Fetching Vendor Data at Scale with Serverless

I’ve been using the Serverless Framework for a while now to rapidly develop and provision Lambda functions, as well as other dependent AWS resources — it makes a developer’s life much easier.

Via Serverless.com

While you can certainly work with serverless functions outside of the Serverless Framework, it offers some major benefits that streamline deployment, including a powerful plugin system to enhance its default capabilities.

A recent request at my company had requirements that seemed like a good fit for serverless:

  1. process a one-time backlog of one million requests to a vendor’s API
  2. minimize batch processing time while respecting the API rate limit

If your first question was: can the vendor just complete this batch on their end and simply send us the output? Unfortunately, no!

Approach

As with most designs, this task could have been accomplished in a number of different ways. Since it was a one-time job, I opted for a solution requiring minimal development time while still remaining reasonably performant.

The vendor API from which I was requesting data enforced a rate limit of 600 requests per minute — for the sake of this post, we’ll be able to consume all 600 in our batch process. This means, if ran at full speed, it should complete in ~ 28 hours: ((1000000/600)/60)= ~27.78

Batch API

This estimation wasn’t terrible, but it was based on requesting a single record at a time. That’s a lot of round trips and traffic across the wire. After reading through the vendor’s documentation a bit more, I found they offered a batch version of the same endpoint — this one supported 300 record requests at a time, significantly lowering submission time.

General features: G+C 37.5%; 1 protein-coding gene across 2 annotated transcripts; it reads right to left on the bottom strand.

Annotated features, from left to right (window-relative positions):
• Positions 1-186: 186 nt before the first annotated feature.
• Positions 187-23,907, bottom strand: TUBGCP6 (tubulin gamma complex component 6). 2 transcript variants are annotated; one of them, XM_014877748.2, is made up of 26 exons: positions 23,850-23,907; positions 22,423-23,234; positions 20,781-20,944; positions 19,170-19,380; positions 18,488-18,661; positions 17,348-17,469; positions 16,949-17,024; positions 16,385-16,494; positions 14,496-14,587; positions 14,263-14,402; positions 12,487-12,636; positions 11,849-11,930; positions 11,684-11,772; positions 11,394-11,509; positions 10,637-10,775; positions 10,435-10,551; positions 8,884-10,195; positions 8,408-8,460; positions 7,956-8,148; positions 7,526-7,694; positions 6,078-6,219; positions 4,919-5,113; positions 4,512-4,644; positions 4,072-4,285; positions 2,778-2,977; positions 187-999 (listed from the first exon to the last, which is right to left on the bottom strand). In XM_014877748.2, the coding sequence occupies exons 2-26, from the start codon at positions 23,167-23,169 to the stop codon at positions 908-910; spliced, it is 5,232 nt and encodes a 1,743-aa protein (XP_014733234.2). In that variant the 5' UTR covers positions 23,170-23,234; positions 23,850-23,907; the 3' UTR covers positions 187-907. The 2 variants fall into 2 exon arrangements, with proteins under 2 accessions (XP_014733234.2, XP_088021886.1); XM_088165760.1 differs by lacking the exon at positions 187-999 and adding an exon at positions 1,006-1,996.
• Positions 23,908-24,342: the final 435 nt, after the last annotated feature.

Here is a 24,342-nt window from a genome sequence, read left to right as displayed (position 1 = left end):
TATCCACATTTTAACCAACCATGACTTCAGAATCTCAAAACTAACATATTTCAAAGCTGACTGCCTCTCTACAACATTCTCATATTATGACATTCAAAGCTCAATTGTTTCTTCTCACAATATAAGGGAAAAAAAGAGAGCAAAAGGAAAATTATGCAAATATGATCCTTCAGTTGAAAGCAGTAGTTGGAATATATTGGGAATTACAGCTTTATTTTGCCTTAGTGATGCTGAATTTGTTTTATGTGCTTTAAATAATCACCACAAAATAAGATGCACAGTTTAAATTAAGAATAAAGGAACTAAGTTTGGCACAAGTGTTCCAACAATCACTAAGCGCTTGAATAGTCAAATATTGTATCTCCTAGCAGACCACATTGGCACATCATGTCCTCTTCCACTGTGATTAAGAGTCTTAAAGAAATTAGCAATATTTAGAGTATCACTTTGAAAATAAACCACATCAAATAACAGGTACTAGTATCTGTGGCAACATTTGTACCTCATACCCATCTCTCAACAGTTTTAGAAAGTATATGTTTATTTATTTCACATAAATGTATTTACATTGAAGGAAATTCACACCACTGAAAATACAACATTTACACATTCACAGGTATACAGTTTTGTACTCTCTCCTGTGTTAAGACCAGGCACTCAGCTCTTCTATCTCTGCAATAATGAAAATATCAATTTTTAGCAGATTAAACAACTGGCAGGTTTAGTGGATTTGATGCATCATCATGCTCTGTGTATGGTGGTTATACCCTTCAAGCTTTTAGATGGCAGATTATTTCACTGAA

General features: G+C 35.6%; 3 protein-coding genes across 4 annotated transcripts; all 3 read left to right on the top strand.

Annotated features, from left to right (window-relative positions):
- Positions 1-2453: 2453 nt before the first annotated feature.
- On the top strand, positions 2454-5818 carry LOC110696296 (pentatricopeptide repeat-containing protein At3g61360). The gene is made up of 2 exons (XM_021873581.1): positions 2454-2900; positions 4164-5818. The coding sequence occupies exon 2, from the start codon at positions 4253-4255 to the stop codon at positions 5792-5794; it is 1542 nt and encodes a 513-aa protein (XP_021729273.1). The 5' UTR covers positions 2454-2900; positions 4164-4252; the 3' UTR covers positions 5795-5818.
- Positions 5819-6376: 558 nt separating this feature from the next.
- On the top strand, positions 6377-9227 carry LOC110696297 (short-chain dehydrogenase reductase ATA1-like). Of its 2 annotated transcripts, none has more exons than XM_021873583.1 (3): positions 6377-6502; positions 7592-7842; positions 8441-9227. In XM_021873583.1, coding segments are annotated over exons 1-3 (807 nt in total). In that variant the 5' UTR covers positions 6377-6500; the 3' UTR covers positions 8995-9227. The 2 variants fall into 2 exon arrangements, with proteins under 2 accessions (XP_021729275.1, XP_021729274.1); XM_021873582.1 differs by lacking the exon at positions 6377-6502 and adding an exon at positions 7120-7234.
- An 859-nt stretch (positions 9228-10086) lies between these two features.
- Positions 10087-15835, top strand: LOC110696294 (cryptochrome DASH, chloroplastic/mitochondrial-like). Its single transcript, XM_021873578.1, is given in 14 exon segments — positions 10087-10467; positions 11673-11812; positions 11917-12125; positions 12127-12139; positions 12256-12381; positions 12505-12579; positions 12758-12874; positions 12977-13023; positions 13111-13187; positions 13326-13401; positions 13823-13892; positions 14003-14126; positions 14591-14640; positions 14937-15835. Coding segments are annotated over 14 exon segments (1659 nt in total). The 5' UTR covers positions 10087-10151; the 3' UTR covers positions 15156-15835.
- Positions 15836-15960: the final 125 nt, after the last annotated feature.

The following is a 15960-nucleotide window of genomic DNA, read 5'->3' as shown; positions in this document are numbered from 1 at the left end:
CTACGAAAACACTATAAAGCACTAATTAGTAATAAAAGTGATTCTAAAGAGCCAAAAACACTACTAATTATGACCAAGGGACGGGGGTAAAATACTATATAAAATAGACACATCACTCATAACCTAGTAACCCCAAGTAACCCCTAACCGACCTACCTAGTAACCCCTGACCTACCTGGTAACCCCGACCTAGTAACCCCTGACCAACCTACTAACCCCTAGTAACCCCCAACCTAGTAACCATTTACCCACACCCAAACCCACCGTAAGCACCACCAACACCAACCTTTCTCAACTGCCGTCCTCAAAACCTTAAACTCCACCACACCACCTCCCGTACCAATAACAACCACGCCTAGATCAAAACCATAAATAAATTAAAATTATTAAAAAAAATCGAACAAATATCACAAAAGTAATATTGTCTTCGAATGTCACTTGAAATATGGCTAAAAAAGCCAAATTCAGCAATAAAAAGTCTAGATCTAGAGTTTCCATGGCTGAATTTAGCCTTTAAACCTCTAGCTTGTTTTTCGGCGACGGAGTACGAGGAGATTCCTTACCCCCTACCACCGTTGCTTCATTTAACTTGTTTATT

Note I say submission and not processing time. The batched results were returned via a webhook, i.e. a POST with a payload containing the results to a client-specified callback endpoint. In fact, this is one reason cloud resources were needed at all instead of running the whole process locally.

Here’s a simple visualization of the batch flow:

This asynchronous model is clearly much more efficient than fetching individual responses. Now, the process only required 3,333 submissions and, at 600 submissions per minute, I could submit them all in under 6 minutes… assuming the vendor endpoint was able to keep up!

Infrastructure

As hinted above, submitting batch requests at full rate limit utilization quickly overwhelmed the vendor’s infrastructure (oops!) — the service degraded after a minute or so. Since it was now clear that batch submissions needed to be throttled, I added an SQS queue to store outgoing requests and a Cloud Watch rule to trigger the “batch submit” lambda function once a minute.

The final solution looked like this:

And the resource definition:

Resource Description
SQS Queue Store pending request sets/batches, input from CSV
DynamoDB Table Store batchIds for submitted/pending batch requests with respective mapping data
Load SQS script Slice data into batches of 300 and submit to SQS Queue
Batch Submit Lambda (submit) Fetch (100) messages and submit batch request to vendor API. Persist returned batch ID w/ mapping attributes to DynamoDB table
Webhook Receiver Lambda (webhook) Fetch matching DynamoDB record, associate mapping attributes, store results, and delete DynamoDB record – will scale up concurrently to handle incoming batch result requests